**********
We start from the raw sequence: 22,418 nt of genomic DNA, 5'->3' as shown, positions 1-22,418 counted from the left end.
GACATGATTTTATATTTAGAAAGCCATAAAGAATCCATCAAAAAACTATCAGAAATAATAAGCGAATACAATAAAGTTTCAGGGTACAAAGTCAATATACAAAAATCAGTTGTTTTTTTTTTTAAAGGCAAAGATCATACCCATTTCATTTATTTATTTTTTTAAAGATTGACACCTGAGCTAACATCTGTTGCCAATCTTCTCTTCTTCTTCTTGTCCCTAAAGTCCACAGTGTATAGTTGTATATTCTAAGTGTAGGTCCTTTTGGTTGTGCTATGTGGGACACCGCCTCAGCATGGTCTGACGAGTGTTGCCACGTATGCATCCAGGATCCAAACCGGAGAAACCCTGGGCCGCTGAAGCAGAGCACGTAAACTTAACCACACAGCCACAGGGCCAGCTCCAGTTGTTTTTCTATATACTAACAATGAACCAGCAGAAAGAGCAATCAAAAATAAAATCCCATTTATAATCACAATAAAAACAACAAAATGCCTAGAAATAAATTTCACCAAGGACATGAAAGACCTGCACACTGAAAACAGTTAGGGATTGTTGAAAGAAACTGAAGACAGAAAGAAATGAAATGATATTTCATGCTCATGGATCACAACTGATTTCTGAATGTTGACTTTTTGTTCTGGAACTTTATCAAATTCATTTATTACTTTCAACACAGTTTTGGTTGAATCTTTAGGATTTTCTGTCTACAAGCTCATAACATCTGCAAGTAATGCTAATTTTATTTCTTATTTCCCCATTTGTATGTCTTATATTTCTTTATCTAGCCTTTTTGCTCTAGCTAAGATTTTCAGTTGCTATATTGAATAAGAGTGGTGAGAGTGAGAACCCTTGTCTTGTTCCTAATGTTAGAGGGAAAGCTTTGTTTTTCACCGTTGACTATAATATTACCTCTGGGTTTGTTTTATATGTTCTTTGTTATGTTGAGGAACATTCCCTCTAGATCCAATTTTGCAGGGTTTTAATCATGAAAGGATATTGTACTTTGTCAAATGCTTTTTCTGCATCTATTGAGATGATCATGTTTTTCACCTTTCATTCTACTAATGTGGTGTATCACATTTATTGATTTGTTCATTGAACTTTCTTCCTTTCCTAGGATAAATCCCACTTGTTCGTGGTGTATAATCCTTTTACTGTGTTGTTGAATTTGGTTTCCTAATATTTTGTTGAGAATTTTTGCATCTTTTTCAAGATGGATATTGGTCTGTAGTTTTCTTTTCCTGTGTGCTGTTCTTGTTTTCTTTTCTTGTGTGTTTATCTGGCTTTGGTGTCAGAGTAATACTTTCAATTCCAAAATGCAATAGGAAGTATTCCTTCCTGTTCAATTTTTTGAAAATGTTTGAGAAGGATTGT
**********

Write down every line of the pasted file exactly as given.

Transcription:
We start from the raw sequence: 22,418 nt of genomic DNA, 5'->3' as shown, positions 1-22,418 counted from the left end.
GACATGATTTTATATTTAGAAAGCCATAAAGAATCCATCAAAAAACTATCAGAAATAATAAGCGAATACAATAAAGTTTCAGGGTACAAAGTCAATATACAAAAATCAGTTGTTTTTTTTTTTAAAGGCAAAGATCATACCCATTTCATTTATTTATTTTTTTAAAGATTGACACCTGAGCTAACATCTGTTGCCAATCTTCTCTTCTTCTTCTTGTCCCTAAAGTCCACAGTGTATAGTTGTATATTCTAAGTGTAGGTCCTTTTGGTTGTGCTATGTGGGACACCGCCTCAGCATGGTCTGACGAGTGTTGCCACGTATGCATCCAGGATCCAAACCGGAGAAACCCTGGGCCGCTGAAGCAGAGCACGTAAACTTAACCACACAGCCACAGGGCCAGCTCCAGTTGTTTTTCTATATACTAACAATGAACCAGCAGAAAGAGCAATCAAAAATAAAATCCCATTTATAATCACAATAAAAACAACAAAATGCCTAGAAATAAATTTCACCAAGGACATGAAAGACCTGCACACTGAAAACAGTTAGGGATTGTTGAAAGAAACTGAAGACAGAAAGAAATGAAATGATATTTCATGCTCATGGATCACAACTGATTTCTGAATGTTGACTTTTTGTTCTGGAACTTTATCAAATTCATTTATTACTTTCAACACAGTTTTGGTTGAATCTTTAGGATTTTCTGTCTACAAGCTCATAACATCTGCAAGTAATGCTAATTTTATTTCTTATTTCCCCATTTGTATGTCTTATATTTCTTTATCTAGCCTTTTTGCTCTAGCTAAGATTTTCAGTTGCTATATTGAATAAGAGTGGTGAGAGTGAGAACCCTTGTCTTGTTCCTAATGTTAGAGGGAAAGCTTTGTTTTTCACCGTTGACTATAATATTACCTCTGGGTTTGTTTTATATGTTCTTTGTTATGTTGAGGAACATTCCCTCTAGATCCAATTTTGCAGGGTTTTAATCATGAAAGGATATTGTACTTTGTCAAATGCTTTTTCTGCATCTATTGAGATGATCATGTTTTTCACCTTTCATTCTACTAATGTGGTGTATCACATTTATTGATTTGTTCATTGAACTTTCTTCCTTTCCTAGGATAAATCCCACTTGTTCGTGGTGTATAATCCTTTTACTGTGTTGTTGAATTTGGTTTCCTAATATTTTGTTGAGAATTTTTGCATCTTTTTCAAGATGGATATTGGTCTGTAGTTTTCTTTTCCTGTGTGCTGTTCTTGTTTTCTTTTCTTGTGTGTTTATCTGGCTTTGGTGTCAGAGTAATACTTTCAATTCCAAAATGCAATAGGAAGTATTCCTTCCTGTTCAATTTTTTGAAAATGTTTGAGAAGGATTGT